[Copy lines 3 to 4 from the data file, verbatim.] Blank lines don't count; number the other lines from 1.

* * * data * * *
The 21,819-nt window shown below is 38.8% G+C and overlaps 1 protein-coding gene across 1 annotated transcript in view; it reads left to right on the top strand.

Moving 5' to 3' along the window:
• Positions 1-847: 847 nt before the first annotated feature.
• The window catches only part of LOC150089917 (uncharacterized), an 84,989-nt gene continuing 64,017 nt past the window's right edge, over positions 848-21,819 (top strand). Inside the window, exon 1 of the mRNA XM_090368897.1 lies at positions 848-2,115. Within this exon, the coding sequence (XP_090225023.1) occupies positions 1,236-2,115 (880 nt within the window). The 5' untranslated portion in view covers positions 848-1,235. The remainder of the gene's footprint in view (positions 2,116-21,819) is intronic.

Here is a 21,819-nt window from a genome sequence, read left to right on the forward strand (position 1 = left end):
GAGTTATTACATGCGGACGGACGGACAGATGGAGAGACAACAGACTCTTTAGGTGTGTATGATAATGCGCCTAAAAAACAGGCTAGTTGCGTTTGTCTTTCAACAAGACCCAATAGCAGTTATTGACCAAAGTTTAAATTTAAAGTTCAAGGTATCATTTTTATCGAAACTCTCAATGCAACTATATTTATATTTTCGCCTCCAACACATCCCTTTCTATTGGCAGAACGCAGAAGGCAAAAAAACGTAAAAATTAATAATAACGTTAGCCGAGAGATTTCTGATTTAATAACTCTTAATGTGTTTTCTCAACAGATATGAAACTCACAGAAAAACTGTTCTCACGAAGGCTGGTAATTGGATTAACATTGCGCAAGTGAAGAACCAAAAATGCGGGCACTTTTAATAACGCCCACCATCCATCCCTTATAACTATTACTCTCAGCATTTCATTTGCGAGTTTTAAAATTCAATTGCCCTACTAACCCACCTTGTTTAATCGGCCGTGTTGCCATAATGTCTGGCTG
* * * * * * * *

• Positions 1-847: 847 nt before the first annotated feature.
• The window catches only part of LOC150089917 (uncharacterized), an 84,989-nt gene continuing 64,017 nt past the window's right edge, over positions 848-21,819 (top strand). Inside the window, exon 1 of the mRNA XM_090368897.1 lies at positions 848-2,115. Within this exon, the coding sequence (XP_090225023.1) occupies positions 1,236-2,115 (880 nt within the window). The 5' untranslated portion in view covers positions 848-1,235. The remainder of the gene's footprint in view (positions 2,116-21,819) is intronic.